- Last Updated on Thursday, 31 October 2013 20:36
By Nadia M. Whitehead
UTEP News Service
On Saturday, Oct. 26 hundreds of local biomedical researchers, including students from The University of Texas at El Paso, came together to discuss health concerns and potential solutions at the first-ever Biomedical Research Symposium.
“We’re here to let the community know that there’s biomedical engineering research going on at UTEP,” said Mario Rodriguez, a graduate student in mechanical engineering.
For Rodriguez, his particular interest lies in the development of a medical device to help people who suffer from severe fractures or shattered bones.
“When you have any problems with bones, let’s say a fracture, and you lose a piece of bone, it is possible to regenerate that bone,” he said. “You just have to put two pieces of bone together and distract them at a controlled rate. We’re creating an internal device to control that.”
The common procedure, known as distraction osteogenesis, plays on natural bone regeneration by gradually pulling two segments of bone apart so that new bone can regenerate within the gap. In order for the regenerating bone to grow and set properly, patients must undergo a painful surgery and wear a large external fixation device, or frame.
“It’s a circular frame surrounding the leg and there are a lot of pins coming into the skin and actually going into the body,” Rodriguez said. “Typically, these devices are very difficult for patients to handle and they cause a lot of infection. So our objective is to do something that patients can be comfortable with.”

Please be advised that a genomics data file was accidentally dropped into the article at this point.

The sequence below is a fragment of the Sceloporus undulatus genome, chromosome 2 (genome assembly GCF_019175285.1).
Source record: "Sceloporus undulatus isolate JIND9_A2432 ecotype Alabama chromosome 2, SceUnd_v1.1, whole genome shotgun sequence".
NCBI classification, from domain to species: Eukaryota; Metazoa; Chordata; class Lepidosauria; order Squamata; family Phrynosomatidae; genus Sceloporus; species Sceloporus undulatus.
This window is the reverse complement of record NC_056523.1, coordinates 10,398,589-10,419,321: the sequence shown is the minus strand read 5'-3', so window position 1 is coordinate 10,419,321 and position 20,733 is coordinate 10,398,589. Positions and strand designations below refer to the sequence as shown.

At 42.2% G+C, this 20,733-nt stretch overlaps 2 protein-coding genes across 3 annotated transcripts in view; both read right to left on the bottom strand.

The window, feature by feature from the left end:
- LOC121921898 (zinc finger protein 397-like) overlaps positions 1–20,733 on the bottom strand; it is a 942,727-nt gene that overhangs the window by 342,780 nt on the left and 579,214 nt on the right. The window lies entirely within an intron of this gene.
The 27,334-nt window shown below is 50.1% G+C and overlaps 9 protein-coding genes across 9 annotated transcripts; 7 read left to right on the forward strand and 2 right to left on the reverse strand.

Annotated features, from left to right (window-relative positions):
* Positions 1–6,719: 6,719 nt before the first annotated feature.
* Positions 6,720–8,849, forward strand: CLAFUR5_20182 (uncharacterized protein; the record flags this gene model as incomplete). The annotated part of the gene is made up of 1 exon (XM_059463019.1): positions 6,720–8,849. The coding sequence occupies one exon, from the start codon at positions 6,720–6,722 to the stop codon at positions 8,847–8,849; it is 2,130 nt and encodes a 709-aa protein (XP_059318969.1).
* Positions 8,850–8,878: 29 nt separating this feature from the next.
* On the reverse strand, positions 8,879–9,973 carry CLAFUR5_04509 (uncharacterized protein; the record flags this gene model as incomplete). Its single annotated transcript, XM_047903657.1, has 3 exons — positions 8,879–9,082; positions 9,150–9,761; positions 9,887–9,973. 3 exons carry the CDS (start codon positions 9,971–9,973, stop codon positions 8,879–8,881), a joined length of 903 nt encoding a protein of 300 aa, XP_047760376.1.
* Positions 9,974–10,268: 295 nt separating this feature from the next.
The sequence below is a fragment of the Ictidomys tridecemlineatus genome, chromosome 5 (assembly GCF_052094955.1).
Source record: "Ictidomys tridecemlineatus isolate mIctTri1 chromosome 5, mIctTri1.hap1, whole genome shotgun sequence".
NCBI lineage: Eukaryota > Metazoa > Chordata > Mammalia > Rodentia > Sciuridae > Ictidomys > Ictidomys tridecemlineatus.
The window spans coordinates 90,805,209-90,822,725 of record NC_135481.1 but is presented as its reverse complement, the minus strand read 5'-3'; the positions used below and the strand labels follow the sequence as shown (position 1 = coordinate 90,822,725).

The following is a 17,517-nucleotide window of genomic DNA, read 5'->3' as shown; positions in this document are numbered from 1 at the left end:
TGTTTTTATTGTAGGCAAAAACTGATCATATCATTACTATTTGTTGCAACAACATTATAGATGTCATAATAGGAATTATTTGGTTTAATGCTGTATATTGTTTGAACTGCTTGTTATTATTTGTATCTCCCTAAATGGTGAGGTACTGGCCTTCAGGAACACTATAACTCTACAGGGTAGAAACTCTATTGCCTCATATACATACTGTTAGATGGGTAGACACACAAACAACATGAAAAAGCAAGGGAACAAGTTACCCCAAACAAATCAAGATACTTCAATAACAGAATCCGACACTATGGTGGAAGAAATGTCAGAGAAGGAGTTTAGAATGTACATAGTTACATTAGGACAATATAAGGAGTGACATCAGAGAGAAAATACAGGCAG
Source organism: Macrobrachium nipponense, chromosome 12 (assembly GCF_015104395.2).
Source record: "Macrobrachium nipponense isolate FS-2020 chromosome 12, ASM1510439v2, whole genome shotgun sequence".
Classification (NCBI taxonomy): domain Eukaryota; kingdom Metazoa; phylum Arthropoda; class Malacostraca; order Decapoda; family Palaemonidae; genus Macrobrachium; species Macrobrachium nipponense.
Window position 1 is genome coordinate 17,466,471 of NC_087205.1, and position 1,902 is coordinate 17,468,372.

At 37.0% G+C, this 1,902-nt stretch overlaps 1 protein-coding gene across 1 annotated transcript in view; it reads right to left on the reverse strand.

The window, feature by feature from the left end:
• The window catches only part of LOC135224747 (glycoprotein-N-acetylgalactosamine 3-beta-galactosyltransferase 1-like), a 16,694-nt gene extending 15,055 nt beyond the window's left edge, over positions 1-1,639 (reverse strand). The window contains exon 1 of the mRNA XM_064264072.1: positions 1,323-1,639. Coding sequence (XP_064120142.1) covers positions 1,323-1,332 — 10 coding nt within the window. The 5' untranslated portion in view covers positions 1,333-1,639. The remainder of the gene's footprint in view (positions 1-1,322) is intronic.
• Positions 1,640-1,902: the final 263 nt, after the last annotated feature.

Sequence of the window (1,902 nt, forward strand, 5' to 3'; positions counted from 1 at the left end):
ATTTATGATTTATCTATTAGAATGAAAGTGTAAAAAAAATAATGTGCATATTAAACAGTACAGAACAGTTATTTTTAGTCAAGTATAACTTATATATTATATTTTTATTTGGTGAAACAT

Still in the conceptual stages, Rodriguez is working with Noe Vargas, Ph.D., assistant professor of mechanical engineering, on the project and hopes to begin carrying out research on the internal device within the next couple of months.
“This device needs to be inside a human body, so there’s a lot of responsibility,” he said. “But I think we’ll do a great job. We have a good group of faculty who’ll advise us.”
materials science and engineering student, also attended the symposium to share her ongoing research on ancient Mayan pigments and how they could potentially treat cancer.Francia Chavoya, a doctoral
Ancient history shows that in addition to being used on ceramics, sculptures and murals, “Maya blue” was used for medicinal purposes to treat stomachaches and headaches.
“We’re trying to find out what kind of effect the molecule in the pigment —palygorsite — has in medicine,” Chavoya said. “In these studies, we applied the pigment to a plate with breast cancer cells … and the cancer cells died.”
Chavoya, who is working with UTEP Professor of chemistry Russell Chianelli, Ph.D., is now in the process of determining the way the breast cancer cells died.
“We still don’t know exactly how the pigment did this to the cells,” she said. “Did it bind to and absorb the cancer cell, or did it just die for some other reason?”
The next step is to test the pigment in mice with cancer to see if the same results are produced.
Other projects that were showcased at the symposium include research within the Department of Psychology that focused on nicotine withdrawals in male versus female mice and the rewarding effects of nicotine on rodents with diabetes.
Efforts led by Jianying Zhang, Ph.D., professor of biological sciences, and Mutombo Kankode, a local oncology specialist, to develop a new biomarker for the early detection of lung cancer were also discussed.
Leaders from the Medical Center of the Americas, which organized the event, envision the Paso del Norte region as a formidable innovator and competitor in the world of biomedicine and called the event a “smashing success.” They hope to make the symposium a national conference in the future.